Apple and Qualcomm settle: Here's what the battle means for your next iPhone

CNET | 4/16/2019 | Shara Tibken
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The frenemies have made up.

Apple and Qualcomm settled a two-year-old battle over patent licensing on Tuesday, a reconciliation that ended a trial that had started just a day earlier. The companies, which had been fighting in courts in China, Germany and other countries, in addition to the US, will end all worldwide litigation.

Cupertino - Apple - Payment - Qualcomm - Statement

Cupertino, California-based Apple will make an unspecified payment to Qualcomm, according to a joint statement. The companies have also reached a six-year licensing agreement that includes a two-year option to extend and a multiyear chipset supply agreement. The agreement went into effect on April 1, the companies said.

The decision set the San Diego courtroom the companies were appearing in abuzz. Apple and its contract manufacturers had presented their opening arguments and a lawyer for Qualcomm had nearly finished when the announcement was made. A day earlier, the sides had selected a jury that included a pilot, a retired nurse and a former pitcher for the Kansas City Royals.

Settlement - Twist - Fight - IPhone - Risk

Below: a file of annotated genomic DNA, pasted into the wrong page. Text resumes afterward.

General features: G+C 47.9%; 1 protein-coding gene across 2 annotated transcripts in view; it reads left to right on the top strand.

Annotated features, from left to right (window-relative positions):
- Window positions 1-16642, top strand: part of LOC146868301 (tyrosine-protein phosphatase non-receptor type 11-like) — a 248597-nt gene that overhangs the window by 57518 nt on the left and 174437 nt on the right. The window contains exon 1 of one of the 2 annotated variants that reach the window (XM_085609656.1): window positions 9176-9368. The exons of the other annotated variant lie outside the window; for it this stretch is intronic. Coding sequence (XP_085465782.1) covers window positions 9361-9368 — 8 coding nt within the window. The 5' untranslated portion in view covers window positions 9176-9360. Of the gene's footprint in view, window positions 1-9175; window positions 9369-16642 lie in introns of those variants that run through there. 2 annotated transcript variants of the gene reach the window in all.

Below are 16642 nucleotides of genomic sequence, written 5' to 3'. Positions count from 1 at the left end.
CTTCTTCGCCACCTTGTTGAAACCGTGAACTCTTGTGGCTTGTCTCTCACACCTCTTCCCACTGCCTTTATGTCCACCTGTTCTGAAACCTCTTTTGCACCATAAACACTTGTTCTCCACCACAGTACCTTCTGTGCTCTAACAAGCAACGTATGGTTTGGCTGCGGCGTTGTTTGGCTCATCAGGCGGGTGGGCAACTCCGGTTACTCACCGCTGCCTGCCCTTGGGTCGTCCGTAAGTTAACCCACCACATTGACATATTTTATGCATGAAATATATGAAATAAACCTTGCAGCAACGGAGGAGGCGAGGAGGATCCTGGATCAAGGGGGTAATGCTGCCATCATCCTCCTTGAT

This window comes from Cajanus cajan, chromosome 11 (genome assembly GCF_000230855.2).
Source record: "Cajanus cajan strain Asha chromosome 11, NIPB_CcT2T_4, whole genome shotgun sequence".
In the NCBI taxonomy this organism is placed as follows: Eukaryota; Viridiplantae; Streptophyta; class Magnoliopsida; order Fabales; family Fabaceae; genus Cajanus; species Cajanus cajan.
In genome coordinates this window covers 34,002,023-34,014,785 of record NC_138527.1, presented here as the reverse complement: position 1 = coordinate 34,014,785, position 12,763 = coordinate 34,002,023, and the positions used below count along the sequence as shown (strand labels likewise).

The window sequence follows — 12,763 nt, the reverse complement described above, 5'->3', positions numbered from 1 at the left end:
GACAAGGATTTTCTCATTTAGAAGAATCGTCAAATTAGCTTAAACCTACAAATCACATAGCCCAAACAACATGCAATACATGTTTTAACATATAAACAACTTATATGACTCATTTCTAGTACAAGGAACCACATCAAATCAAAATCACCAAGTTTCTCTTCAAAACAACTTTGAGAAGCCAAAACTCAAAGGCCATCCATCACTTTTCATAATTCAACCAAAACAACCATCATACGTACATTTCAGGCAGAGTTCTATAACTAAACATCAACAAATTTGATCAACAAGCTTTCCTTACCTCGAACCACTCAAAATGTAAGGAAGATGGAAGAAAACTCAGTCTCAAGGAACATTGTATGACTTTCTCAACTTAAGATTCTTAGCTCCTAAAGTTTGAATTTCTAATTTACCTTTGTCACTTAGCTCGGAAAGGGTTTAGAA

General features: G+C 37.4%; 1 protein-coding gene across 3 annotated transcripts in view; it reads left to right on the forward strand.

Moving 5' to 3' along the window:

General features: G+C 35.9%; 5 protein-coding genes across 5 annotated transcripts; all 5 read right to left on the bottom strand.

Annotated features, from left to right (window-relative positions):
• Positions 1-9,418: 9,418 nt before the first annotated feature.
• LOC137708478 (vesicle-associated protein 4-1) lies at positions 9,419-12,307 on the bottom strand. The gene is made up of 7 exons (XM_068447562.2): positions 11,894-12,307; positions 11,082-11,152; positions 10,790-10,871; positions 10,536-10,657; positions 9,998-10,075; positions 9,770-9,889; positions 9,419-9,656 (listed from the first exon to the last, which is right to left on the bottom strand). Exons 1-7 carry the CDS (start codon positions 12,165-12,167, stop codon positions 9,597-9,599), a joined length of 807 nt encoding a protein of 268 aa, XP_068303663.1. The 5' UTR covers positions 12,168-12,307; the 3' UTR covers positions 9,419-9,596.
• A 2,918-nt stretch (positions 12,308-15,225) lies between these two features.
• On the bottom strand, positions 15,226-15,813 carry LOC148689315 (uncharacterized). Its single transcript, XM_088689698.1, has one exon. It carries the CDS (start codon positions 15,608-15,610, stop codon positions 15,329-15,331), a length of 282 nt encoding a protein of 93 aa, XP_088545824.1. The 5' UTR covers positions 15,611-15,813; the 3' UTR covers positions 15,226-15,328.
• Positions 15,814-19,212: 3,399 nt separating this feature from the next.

The settlement is the latest twist in a fight that could put your iPhone at risk. San Diego-based Qualcomm supplies network connectivity chips for Apple's iPhones and is the world's biggest provider of mobile chips. Its technology is essential for connecting phones to cellular networks. The company derives a significant portion of its revenue from licensing its inventions to hundreds of device makers, with the fee based on the value of the phone, not the components. Qualcomm owns patents related to 3G, 4G and 5G phones -- as well as other features like software -- so any handset makers building a device that connects to the networks has to pay it a licensing fee, even if they don't use Qualcomm's chips.

Qualcomm and Apple are fighting over patents and licensing fees.

Apple - Company - Applications - Processor

That includes Apple. The company makes its own applications processor...
(Excerpt) Read more at: CNET
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